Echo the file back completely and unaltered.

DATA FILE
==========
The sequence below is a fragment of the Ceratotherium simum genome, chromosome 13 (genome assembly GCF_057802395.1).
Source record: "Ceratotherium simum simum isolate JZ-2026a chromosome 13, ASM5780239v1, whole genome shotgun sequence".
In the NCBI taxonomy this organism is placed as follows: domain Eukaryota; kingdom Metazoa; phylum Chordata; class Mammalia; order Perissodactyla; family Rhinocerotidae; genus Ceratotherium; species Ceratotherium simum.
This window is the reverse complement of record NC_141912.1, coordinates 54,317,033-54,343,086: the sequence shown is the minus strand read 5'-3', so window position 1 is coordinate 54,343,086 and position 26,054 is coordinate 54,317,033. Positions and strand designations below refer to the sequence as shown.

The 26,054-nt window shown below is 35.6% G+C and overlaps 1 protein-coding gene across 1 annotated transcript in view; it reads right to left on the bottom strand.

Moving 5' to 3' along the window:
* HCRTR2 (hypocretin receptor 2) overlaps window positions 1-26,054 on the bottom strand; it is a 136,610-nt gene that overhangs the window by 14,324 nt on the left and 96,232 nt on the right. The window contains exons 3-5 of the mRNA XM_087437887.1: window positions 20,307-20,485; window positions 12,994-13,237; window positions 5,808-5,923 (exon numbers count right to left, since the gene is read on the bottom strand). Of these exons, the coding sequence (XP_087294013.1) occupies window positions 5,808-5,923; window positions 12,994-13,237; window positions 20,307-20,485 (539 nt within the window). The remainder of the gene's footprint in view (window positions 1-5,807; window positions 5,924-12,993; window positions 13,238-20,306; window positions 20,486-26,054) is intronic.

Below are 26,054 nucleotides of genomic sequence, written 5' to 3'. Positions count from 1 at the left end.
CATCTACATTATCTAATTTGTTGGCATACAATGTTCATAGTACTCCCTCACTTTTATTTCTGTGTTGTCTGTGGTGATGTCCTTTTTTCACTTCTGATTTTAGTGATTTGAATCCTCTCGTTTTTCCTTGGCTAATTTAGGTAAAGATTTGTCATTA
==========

The sequence below is a fragment of the Ceratotherium simum genome, chromosome 13 (genome assembly GCF_057802395.1).
Source record: "Ceratotherium simum simum isolate JZ-2026a chromosome 13, ASM5780239v1, whole genome shotgun sequence".
In the NCBI taxonomy this organism is placed as follows: domain Eukaryota; kingdom Metazoa; phylum Chordata; class Mammalia; order Perissodactyla; family Rhinocerotidae; genus Ceratotherium; species Ceratotherium simum.
This window is the reverse complement of record NC_141912.1, coordinates 54,317,033-54,343,086: the sequence shown is the minus strand read 5'-3', so window position 1 is coordinate 54,343,086 and position 26,054 is coordinate 54,317,033. Positions and strand designations below refer to the sequence as shown.

The 26,054-nt window shown below is 35.6% G+C and overlaps 1 protein-coding gene across 1 annotated transcript in view; it reads right to left on the bottom strand.

Moving 5' to 3' along the window:
* HCRTR2 (hypocretin receptor 2) overlaps window positions 1-26,054 on the bottom strand; it is a 136,610-nt gene that overhangs the window by 14,324 nt on the left and 96,232 nt on the right. The window contains exons 3-5 of the mRNA XM_087437887.1: window positions 20,307-20,485; window positions 12,994-13,237; window positions 5,808-5,923 (exon numbers count right to left, since the gene is read on the bottom strand). Of these exons, the coding sequence (XP_087294013.1) occupies window positions 5,808-5,923; window positions 12,994-13,237; window positions 20,307-20,485 (539 nt within the window). The remainder of the gene's footprint in view (window positions 1-5,807; window positions 5,924-12,993; window positions 13,238-20,306; window positions 20,486-26,054) is intronic.

Below are 26,054 nucleotides of genomic sequence, written 5' to 3'. Positions count from 1 at the left end.
CATCTACATTATCTAATTTGTTGGCATACAATGTTCATAGTACTCCCTCACTTTTATTTCTGTGTTGTCTGTGGTGATGTCCTTTTTTCACTTCTGATTTTAGTGATTTGAATCCTCTCGTTTTTCCTTGGCTAATTTAGGTAAAGATTTGTCATTA